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This Week in JAMA
February 23, 2005

This Week in JAMA

JAMA. 2005;293(8):899. doi:10.1001/jama.293.8.899
Estrogen and Progression of Urinary Incontinence

Estrogen alone or in combination with progestin (E+P) has been prescribed to treat urinary incontinence in menopausal women, but there is little objective evidence of its efficacy. Hendrix and colleaguesArticle used data from the Women’s Health Initiative trials to assess the effects of estrogen alone or E+P on the 1-year incidence and severity of symptoms of stress, urge, and mixed incontinence in healthy postmenopausal women. They found that both hormone regimens increased the incidence of all types of incontinence and were associated with worsening of symptoms. In an editorial, DuBeauArticle discusses physiologic effects of estrogen on the urinary tract and its possible role in urinary incontinence.Article

Antibiotic Regimens for Uncomplicated Cystitis

Empirical treatment of acute cystitis in women is complicated by a high prevalence of antibiotic resistance among uropathogenic strains of Escherichia coli. Hooton and colleagues investigated the efficacy of a 3-day regimen of amoxicillin-clavulanate vs a 3-day regimen of ciprofloxacin in women with acute uncomplicated cystitis. They found that ciprofloxacin was superior to amoxicillin-clavulanate in achieving a clinical cure. At a 2-week follow-up, significantly more women who received ciprofloxacin had both microbiological cure and eradication of vaginal E coli.

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Primary Care Screening for Bipolar Disorder

Screening for depression is common in primary care settings, but little attention has been paid to assessing for a history of hypomania or mania suggestive of bipolar disorder. Das and colleagues screened for bipolar disorder in an urban adult primary care clinic and examined demographic, clinical, and treatment characteristics of patients with a positive screening test result. In this urban and largely poor patient population, the prevalence of having a positive screening for lifetime bipolar disorder was 9.8%, which was consistent across demographic variables. Bipolar disorder was often underrecognized and appropriate medication not prescribed.

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Mutations in Ductal Carcinoma In Situ

The prevalence of 2 breast cancer susceptibility genes, BRCA1 and BRCA2, in invasive breast cancer is well described, but it is not known whether these mutations are associated with ductal carcinoma in situ (DCIS). Claus and colleagues used data from a case-control study of women with DCIS to estimate the prevalence of these mutations. They found disease-associated BRCA1 and BRCA2 mutations in 0.8% and 2.4% of DCIS cases, respectively, which is similar to the prevalence reported in invasive breast cancer.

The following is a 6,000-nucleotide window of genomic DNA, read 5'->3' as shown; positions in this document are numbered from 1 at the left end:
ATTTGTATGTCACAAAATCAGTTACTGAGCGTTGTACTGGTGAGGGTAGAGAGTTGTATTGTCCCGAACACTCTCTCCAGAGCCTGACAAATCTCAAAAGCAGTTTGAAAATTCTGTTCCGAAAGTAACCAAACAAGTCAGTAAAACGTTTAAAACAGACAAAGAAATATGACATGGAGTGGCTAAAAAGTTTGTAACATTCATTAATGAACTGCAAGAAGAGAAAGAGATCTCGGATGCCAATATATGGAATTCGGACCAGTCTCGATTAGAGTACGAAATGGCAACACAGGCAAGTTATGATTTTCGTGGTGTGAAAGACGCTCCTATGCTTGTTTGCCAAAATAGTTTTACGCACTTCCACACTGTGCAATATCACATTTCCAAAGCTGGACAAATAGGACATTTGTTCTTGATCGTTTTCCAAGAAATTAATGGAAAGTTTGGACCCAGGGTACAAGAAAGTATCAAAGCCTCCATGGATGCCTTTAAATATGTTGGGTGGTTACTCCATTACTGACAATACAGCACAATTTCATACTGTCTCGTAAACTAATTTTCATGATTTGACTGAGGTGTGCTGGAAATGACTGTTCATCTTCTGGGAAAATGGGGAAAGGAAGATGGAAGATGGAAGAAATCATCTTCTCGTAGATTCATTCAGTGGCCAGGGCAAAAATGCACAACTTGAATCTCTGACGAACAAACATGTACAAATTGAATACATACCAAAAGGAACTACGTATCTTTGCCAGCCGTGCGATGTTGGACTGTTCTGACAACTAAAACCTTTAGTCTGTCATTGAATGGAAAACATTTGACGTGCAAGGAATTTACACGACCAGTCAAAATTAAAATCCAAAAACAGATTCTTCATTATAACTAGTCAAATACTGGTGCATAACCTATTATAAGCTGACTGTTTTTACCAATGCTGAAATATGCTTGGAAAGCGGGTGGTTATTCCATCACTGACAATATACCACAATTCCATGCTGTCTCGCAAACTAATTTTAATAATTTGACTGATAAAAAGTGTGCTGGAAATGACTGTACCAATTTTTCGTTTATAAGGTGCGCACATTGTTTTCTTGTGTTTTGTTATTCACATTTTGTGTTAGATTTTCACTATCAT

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Radiation Oncology Treatment Comparisons

Randomized clinical trials (RCTs) often compare an innovative or an experimental therapy with standard treatment. Soares and colleaguesArticle were interested in assessing the probability that the innovative treatment would be superior to the standard treatment, accounting for factors that can affect the outcome of RCTs. They reviewed 59 high-quality, phase 3 RCTs conducted by the Radiation Therapy Oncology Group from 1968 to 2002. They found no evidence that innovative are superior to standard treatments. In the studies reviewed, standard treatment was preferred to innovative treatment in 71% of the trials. Innovations offered no survival advantage and were somewhat more likely to result in treatment-related mortality. In an editorial, Grann and GrannArticle discuss the importance of clinical trials to ensure treatment is evidence-based.

Medical News & Perspectives

Over a 74-year career, Michael E. DeBakey, MD, has published more than 1600 scientific articles, performed more than 60 000 surgeries, and conducted research that was key to important innovations in cardiovascular surgery. Many consider him to be the greatest surgeon ever.

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Facilitated PCI

Current options for reperfusion therapy, in particular, pharmacological facilitation of primary percutaneous coronary intervention (PCI), are reviewed by Gersh and colleagues.

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Clinician’s corner

Influenza cannot be confirmed or excluded based on clinical findings alone.

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Author in the Room

Translate clinical research findings “from page to patient” with JAMA’s new interactive teleconferences.

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JAMA Patient Page

For your patients: Information about influenza.

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